Global Digital Compact
The 2023 global IGF will see the launch of a campaign for #TheIGFWeWant, calling attention to the IGF's importance to mobilise civil society organisations and other stakeholders to collectively and strongly advocate for its maintenance and strengthening.
The Global Digital Compact (GDC) is expected to “outline shared principles for an open, free and secure digital future for all”. The GDC must be based on universal standards that adopt a human rights-based approach and must also recognise the differentiated impact that information and communications technologies have on women, girls and people of diverse genders and sexualities. The development of these feminist principles has been a dynamic and multifaceted process, drawing inspiration a...
We draw upon the latest edition of our flagship publication Global Information Society Watch (GISWatch) to answer the question raised by APC at the UN’s Global Digital Compact (GDC): how can we meaningfully “connect everyone” while keeping local realities in mind?
Following a series of proposals from the United Nations, our columnist considers the future of internet governance, its changing context and principles for how to think about it all.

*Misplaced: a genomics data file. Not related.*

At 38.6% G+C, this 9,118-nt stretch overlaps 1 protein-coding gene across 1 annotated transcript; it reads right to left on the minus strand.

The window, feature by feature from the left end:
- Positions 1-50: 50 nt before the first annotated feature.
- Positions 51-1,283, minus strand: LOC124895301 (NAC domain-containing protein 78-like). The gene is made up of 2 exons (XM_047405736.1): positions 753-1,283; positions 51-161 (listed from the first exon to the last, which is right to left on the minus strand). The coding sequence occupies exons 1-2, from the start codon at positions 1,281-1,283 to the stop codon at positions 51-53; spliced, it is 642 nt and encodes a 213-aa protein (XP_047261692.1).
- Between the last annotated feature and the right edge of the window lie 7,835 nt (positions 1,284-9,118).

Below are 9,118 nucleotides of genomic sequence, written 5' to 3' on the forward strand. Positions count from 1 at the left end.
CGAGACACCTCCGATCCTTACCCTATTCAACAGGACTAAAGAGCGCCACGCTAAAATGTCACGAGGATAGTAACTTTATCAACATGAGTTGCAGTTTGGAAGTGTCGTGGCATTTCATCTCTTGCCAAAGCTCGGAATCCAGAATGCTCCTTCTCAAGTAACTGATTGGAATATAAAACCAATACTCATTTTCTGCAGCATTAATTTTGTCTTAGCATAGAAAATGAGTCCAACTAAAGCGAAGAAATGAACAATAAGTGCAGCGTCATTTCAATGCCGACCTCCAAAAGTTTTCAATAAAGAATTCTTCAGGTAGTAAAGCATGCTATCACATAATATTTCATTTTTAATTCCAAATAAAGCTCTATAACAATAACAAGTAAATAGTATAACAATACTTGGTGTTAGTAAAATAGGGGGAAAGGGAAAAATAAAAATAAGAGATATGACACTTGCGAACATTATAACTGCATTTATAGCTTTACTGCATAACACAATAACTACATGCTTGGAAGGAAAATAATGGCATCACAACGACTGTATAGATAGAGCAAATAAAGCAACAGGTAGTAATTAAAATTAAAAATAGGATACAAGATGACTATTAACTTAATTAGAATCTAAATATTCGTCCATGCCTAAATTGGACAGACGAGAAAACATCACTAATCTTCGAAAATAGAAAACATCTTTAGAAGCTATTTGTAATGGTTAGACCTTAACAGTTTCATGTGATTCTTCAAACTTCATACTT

The UN's Global Digital Compact (GDC) seeks to develop a common understanding of key digital principles by taking an inclusive approach to internet governance. The APC network has been actively engaging in the GDC process by participating in numerous UN-led consultations, discussions and submissions.
For decades science fiction has alarmed us with the idea that AI will become much smarter than us and take control. Our columnist unpacks the issues of AI's uncertainty, common good, regulation and governance.
APC believes it is imperative to place human rights, social justice and sustainable development at the centre at all stages of AI systems, including their creation, development, implementation and governance, and that potential risks should be continually assessed and managed.
In this joint letter to the co-facilitators of the Global Digital Compact process, namely Sweden and Rwanda's Permanent Representatives to the UN, APC and over 30 other civil society organisations urge them to ensure meaningful participation of civil society in the discussions.
In its statement, APC member Derechos Digitales called for the Compact to recognise the internet as a key enabler for the exercise of all human rights, and to promote meaningful access, which can only exist when people can use the internet freely and safely.
Speaking on behalf of the Bangladesh NGOs Network for Radio and Communication and Bangladesh Internet Governance Forum, APC associate AHM Bazlur Rahman stated that this is an opportune time to reinforce universal access to the internet as a basic human right, not just a privilege.